Skip to main content

Don’t ignore the dashboard warnings and don’t blame the students

A sharp rise in students testing positive for Coronavirus (
SARS-CoV-2) has coincided with a return to tighter lockdown measures announced yesterday. While some media outlets looked toward the role of students and universities (Daily Mail and Guardian yesterday), the WHO’s Director-General held a media briefing and denounced calls for a ‘herd immunity’ approach with “Never in the history of public health has herd immunity been used as a strategy for responding to an outbreak, let alone a pandemic. It is scientifically and ethically problematic”. The UK is becoming a dangerous place for the least advantaged and most vulnerable. The government, projected directly from No10, ignored the advice of its own scientists three weeks ago and deliberately led us to this pivotal point in time. Whatever the motivation, they are heading for a ‘herd immunity’ resolution and are prepared to sacrifice people to achieve this. The most chilling passage in the ignored SAGE advice on the 21st September 2020 was the “HE workforce more than the student body” were at greater risk of “Direct impact on COVID deaths and severe disease”. 

Yesterday brought increased measures in combatting COVID-19 across England. No doubt similar measures will emerge in the rest of the UK this week. Boris Johnsons unfortunate simile for the rising cases of COVID-19, “These figures are flashing at us like dashboard warnings in a passenger jet” will no doubt come back to haunt him by Christmas. It seems the warning lights were flashing as long ago as the 21st September 2020. As he was creating this soundbite, to explain how some cities will see more severe lockdowns than others, a report from the SAGE committee was sneaked out of the back door (see report of the latest SAGE meeting on COVID-19 21st September 2020). It had recommended urgent measures more stringent than those announced yesterday. These included a move to online teaching in universities amongst the five main measures. It is clear now that the government is flying out of No10 and decided to fly in the opposite direction with all of the warning lights flashing in the cockpit.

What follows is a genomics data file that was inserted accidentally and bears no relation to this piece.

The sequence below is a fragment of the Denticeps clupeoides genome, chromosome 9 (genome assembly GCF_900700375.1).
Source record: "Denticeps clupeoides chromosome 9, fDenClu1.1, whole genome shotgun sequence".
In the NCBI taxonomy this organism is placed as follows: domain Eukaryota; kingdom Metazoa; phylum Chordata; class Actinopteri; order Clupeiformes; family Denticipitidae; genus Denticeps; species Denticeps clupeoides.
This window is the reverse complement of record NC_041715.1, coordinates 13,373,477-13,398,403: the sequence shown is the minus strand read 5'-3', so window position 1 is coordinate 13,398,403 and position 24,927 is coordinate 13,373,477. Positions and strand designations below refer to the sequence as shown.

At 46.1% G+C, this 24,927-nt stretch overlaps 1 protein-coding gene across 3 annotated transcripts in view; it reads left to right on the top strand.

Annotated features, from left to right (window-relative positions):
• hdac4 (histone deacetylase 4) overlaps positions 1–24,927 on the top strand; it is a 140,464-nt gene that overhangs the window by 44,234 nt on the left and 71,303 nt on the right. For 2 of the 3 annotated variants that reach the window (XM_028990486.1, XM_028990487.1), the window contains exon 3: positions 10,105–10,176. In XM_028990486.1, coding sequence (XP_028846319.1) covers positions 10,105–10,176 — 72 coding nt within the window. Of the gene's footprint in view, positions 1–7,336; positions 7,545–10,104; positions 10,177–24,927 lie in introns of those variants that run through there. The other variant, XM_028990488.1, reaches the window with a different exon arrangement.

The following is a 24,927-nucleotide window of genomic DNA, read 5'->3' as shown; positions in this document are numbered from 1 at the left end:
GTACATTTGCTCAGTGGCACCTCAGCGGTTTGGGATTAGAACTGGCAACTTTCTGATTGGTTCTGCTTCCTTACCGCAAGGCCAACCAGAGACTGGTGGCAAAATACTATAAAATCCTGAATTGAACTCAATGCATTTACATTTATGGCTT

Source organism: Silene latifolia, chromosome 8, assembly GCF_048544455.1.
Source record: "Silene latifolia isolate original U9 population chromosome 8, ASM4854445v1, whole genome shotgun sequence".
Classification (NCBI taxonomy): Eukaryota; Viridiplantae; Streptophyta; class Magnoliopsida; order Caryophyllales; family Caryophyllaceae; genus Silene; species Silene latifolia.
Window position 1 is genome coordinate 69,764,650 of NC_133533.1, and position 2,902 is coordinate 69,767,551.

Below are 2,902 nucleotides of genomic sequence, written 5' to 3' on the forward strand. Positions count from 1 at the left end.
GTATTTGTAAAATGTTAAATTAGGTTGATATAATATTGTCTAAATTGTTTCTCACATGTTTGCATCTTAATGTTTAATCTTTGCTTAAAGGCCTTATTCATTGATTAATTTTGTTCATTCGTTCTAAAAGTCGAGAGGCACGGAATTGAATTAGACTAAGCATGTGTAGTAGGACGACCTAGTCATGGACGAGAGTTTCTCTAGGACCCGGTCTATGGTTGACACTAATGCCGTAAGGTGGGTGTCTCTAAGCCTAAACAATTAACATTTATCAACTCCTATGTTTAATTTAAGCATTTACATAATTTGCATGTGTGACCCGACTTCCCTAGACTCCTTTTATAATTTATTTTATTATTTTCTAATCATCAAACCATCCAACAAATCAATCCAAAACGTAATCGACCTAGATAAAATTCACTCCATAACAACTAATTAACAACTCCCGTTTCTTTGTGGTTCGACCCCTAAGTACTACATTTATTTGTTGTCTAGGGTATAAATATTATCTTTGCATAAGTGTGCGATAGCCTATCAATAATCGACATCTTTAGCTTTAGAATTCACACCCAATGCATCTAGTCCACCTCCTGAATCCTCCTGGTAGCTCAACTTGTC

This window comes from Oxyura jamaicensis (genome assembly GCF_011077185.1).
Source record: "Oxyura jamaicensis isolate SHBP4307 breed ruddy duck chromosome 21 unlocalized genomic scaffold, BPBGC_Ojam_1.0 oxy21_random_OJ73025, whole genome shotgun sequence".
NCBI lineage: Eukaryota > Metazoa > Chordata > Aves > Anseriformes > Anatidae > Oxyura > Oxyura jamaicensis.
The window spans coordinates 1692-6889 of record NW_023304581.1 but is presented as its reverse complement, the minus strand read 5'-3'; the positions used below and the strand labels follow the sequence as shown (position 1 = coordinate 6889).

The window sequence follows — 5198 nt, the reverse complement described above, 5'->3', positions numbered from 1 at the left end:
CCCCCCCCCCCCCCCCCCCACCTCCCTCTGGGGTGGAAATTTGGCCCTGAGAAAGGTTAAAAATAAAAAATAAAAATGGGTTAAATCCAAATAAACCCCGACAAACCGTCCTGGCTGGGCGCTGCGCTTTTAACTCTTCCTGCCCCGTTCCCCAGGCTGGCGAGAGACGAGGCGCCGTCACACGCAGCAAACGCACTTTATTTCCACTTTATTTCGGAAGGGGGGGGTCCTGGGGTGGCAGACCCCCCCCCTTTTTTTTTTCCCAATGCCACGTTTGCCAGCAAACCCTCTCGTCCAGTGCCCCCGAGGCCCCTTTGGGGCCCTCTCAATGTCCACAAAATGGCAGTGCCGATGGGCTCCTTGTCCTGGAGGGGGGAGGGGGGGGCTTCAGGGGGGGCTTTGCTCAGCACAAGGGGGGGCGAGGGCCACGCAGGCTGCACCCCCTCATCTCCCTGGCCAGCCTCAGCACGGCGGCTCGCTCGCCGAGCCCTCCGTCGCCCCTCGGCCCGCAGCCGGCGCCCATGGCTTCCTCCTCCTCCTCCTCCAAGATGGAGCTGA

SAGE advice. 

The details in the SAGE advice on the impact of various measures make for interesting reading. The highest impact would be effected by everyone staying at home as we saw in March. On Higher Education it had this to say. 

“Outbreaks are very likely in universities, given their size and the degree of close contact typical through shared living arrangements and while socialising and during lectures and practicals. Universities associated with outbreaks of other diseases (e.g. mumps and meningitis) and clear evidence from the US of transmission of COVID in this setting. Closing universities associated with a ~0.3 (0.2-0.5) reduction in the R number. Mitigations short of closure should include strong steer towards online learning for all but essential practical activities”

On the “Direct impact on COVID deaths and severe disease” it was confirmed that the “Risk within the HE workforce more than the student body”

The government’s response was to press on with opening universities and it seems that sacrificing vulnerable university staff, and those in their families, was a price they were prepared to pay.